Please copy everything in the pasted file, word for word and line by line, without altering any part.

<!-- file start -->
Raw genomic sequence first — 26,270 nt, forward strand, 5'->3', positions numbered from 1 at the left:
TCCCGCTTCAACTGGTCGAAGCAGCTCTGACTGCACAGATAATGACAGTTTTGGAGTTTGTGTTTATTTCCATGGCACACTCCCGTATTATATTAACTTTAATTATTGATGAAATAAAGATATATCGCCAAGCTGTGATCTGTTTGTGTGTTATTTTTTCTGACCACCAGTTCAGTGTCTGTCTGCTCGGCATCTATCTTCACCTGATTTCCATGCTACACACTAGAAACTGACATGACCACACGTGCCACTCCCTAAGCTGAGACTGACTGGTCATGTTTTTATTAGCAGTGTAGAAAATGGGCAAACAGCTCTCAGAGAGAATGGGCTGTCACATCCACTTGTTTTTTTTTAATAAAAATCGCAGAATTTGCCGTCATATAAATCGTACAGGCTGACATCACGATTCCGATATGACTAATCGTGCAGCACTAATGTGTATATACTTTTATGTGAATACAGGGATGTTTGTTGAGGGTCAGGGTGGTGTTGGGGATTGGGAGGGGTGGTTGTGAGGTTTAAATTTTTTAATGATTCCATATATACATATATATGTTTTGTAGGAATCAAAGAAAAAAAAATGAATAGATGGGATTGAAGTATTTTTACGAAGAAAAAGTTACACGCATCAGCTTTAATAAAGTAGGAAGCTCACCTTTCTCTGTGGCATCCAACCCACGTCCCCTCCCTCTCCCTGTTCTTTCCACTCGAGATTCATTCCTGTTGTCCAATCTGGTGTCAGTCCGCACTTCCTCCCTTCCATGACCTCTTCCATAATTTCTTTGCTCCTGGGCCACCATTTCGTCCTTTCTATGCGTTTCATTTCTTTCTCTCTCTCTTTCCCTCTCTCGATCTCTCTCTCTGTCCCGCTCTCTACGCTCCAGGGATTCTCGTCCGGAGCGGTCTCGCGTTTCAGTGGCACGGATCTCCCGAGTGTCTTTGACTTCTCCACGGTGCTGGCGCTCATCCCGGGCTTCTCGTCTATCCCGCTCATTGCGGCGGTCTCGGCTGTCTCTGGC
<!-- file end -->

Raw genomic sequence first — 26,270 nt, forward strand, 5'->3', positions numbered from 1 at the left:
TCCCGCTTCAACTGGTCGAAGCAGCTCTGACTGCACAGATAATGACAGTTTTGGAGTTTGTGTTTATTTCCATGGCACACTCCCGTATTATATTAACTTTAATTATTGATGAAATAAAGATATATCGCCAAGCTGTGATCTGTTTGTGTGTTATTTTTTCTGACCACCAGTTCAGTGTCTGTCTGCTCGGCATCTATCTTCACCTGATTTCCATGCTACACACTAGAAACTGACATGACCACACGTGCCACTCCCTAAGCTGAGACTGACTGGTCATGTTTTTATTAGCAGTGTAGAAAATGGGCAAACAGCTCTCAGAGAGAATGGGCTGTCACATCCACTTGTTTTTTTTTAATAAAAATCGCAGAATTTGCCGTCATATAAATCGTACAGGCTGACATCACGATTCCGATATGACTAATCGTGCAGCACTAATGTGTATATACTTTTATGTGAATACAGGGATGTTTGTTGAGGGTCAGGGTGGTGTTGGGGATTGGGAGGGGTGGTTGTGAGGTTTAAATTTTTTAATGATTCCATATATACATATATATGTTTTGTAGGAATCAAAGAAAAAAAAATGAATAGATGGGATTGAAGTATTTTTACGAAGAAAAAGTTACACGCATCAGCTTTAATAAAGTAGGAAGCTCACCTTTCTCTGTGGCATCCAACCCACGTCCCCTCCCTCTCCCTGTTCTTTCCACTCGAGATTCATTCCTGTTGTCCAATCTGGTGTCAGTCCGCACTTCCTCCCTTCCATGACCTCTTCCATAATTTCTTTGCTCCTGGGCCACCATTTCGTCCTTTCTATGCGTTTCATTTCTTTCTCTCTCTCTTTCCCTCTCTCGATCTCTCTCTCTGTCCCGCTCTCTACGCTCCAGGGATTCTCGTCCGGAGCGGTCTCGCGTTTCAGTGGCACGGATCTCCCGAGTGTCTTTGACTTCTCCACGGTGCTGGCGCTCATCCCGGGCTTCTCGTCTATCCCGCTCATTGCGGCGGTCTCGGCTGTCTCTGGC